It was 72 degrees as we began our ascent on the mountains. After taking in the first few views at the overlooks we were soon farther up the mountain and in 68 degree temps. This is something to remember if you come in the cooler months…expect a temperature drop from 4 to 8 degrees. The shortest elevation is at the entrance at 561 feet at the entrance and the highest is Hawksbill at 4,050 feet. The area is resplendent with verdant forest and species such as white-tailed deer, black bear and red fox, not to mention the many smaller animals that scurry through and across the road. Because of the wildlife it is always wise to maintain the posted 35 MPH speed limit…after all, didn’t you come to see the scenery?
Shortly after entering the Park, you will come to a visitor’s center. This is a good stop to catch the view and learn more about the Drive and the overlooks. It is a good orientation point to begin your trip.
If you get a nice clear day on your visit, the views will be spectacular. You can see the Shenandoah River snaking its way through the Shenandoah Valley to the west and the Piedmont region of Virginia to the east. Crisp fall days bring brilliant leaf colors, usually peaking between mid to late October. During this time when the “leaf peepers” arrive, plan to go during the week and skip the weekends. With the coming of winter you will find more clear days and leaf-bare trees and this is the time for distant views and tumbling waterfalls.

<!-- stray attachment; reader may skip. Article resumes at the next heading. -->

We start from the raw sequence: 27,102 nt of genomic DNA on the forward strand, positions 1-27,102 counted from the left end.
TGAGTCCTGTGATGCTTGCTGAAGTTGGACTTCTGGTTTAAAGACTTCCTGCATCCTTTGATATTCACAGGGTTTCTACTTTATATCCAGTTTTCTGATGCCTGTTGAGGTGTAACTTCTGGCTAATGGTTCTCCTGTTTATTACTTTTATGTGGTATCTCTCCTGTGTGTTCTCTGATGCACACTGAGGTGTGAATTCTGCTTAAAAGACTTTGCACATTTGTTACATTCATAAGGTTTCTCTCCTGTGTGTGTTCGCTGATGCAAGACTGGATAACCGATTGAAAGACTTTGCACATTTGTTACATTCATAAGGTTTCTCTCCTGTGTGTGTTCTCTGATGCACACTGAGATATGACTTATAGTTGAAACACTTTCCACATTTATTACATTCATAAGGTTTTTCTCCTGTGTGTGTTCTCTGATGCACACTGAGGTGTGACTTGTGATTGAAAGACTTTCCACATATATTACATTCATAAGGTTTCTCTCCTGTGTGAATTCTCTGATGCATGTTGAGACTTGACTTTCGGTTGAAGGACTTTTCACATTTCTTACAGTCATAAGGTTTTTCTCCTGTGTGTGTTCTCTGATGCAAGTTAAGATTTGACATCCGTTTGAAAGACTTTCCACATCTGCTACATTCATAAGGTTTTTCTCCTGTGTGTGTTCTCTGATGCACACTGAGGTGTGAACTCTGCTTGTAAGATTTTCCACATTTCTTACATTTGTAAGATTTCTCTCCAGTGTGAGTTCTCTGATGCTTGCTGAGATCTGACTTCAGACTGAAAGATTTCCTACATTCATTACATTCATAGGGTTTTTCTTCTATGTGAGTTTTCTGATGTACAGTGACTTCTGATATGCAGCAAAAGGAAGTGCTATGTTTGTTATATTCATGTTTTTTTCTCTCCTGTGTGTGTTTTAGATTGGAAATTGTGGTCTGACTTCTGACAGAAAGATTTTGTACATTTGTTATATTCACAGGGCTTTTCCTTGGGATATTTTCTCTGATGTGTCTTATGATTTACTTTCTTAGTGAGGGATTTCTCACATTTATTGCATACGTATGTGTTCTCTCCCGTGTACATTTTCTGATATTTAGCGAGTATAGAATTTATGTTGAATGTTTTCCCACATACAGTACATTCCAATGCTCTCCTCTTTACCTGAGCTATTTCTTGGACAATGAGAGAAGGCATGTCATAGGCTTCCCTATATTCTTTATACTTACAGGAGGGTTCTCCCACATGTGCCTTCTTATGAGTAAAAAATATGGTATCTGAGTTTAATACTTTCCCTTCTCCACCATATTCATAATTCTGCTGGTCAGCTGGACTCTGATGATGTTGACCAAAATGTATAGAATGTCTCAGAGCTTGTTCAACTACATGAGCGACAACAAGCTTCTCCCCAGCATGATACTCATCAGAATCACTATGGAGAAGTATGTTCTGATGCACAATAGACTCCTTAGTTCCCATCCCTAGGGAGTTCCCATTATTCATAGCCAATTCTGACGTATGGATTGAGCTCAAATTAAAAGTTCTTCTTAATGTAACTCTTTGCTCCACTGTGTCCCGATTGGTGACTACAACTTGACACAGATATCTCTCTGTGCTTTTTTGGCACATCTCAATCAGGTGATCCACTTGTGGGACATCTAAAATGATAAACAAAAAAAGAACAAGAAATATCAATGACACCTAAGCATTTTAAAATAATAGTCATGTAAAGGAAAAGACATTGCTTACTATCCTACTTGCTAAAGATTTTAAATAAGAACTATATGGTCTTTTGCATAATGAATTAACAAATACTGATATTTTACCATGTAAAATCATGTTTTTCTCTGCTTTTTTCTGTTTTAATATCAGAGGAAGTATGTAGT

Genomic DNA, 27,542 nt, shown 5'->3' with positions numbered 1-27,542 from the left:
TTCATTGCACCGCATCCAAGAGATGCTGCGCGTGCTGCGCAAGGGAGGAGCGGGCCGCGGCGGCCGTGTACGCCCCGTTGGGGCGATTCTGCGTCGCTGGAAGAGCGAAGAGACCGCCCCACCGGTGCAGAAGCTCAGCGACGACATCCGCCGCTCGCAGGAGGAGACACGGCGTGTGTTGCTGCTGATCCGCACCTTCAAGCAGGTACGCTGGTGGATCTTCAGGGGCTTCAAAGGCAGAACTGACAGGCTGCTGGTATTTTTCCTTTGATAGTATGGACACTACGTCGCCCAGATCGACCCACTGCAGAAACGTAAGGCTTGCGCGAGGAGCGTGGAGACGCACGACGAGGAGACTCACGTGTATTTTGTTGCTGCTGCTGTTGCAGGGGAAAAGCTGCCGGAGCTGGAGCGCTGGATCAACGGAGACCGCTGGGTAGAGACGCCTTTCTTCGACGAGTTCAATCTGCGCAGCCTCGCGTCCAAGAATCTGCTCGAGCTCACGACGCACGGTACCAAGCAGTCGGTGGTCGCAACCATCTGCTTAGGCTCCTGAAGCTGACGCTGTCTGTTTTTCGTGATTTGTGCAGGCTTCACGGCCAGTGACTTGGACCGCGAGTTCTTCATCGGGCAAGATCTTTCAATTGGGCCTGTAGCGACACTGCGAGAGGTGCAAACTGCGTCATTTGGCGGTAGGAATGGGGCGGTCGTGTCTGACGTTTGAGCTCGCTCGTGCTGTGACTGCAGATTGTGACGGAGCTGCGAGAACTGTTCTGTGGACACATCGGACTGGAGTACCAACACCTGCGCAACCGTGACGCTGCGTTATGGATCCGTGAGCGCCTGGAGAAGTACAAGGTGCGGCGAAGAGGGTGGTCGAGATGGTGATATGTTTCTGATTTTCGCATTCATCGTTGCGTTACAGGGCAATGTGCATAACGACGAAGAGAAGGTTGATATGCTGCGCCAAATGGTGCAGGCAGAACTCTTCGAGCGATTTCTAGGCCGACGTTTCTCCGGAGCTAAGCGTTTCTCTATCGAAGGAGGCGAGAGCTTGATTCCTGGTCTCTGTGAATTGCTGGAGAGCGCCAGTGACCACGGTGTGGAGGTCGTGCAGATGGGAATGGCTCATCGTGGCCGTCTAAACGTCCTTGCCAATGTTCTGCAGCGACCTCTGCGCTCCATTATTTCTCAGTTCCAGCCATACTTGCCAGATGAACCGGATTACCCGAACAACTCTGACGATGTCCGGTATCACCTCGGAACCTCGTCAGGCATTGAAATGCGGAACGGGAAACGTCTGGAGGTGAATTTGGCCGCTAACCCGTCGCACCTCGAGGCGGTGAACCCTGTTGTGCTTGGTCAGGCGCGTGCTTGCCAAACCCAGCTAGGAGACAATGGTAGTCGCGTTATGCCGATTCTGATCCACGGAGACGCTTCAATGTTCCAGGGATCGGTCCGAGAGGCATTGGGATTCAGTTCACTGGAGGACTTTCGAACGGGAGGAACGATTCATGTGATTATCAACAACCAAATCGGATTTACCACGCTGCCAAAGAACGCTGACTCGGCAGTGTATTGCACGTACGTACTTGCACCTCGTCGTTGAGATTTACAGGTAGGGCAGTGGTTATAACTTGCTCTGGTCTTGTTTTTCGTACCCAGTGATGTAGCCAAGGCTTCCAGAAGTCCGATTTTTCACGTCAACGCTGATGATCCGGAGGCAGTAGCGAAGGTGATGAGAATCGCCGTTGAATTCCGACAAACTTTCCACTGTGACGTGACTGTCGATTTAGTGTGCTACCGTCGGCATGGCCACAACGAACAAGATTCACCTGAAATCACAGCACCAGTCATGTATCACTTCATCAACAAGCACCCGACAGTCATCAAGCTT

As we exited the park at Thornton Gap we could either head west to Luray or east to Sperryville to find a beverage and bite to eat. The town of Luray has much to offer including everything from brewery and distillery experiences to white table cloth dining spots with the requisite fast food joints included. We chose to go east to Sperryville – one of my favorite little towns with big dreams. We made it to Copper Fox Distillery an hour before closing (6pm) and found two comfortable chairs on the back porch, ordered a Single Malt Whiskey and a Peach smoked Rye…delicious. Doesn’t hurt that we also had a nice view of the Thorton easing its way over the rocks beyond the porch and got to see our favorite distillery cats – Midnight and Steve. After a second drink and a nice cigar, we headed a few blocks to The Black Twig Restaurant. The Black Twig is relatively new to the area and they are doing a great job. Very good food and a reasonable price. They even have their own nine-hole golf course that visitors can play. Forgot your clubs? They have some for you.
If you are looking for accommodations for overnight, check out the Mimslyn Inn in Luray, Shadow Mountain Escape (couples only) at the foot of the mountain. On the other end, check out the Rappahannock Getaways ad in this issue for the Cottage in Sperryville, the Loft in Little Washington or a whole house at Revel Farm in Sperryville.
Take a Road Trip this fall…the Mountains are calling.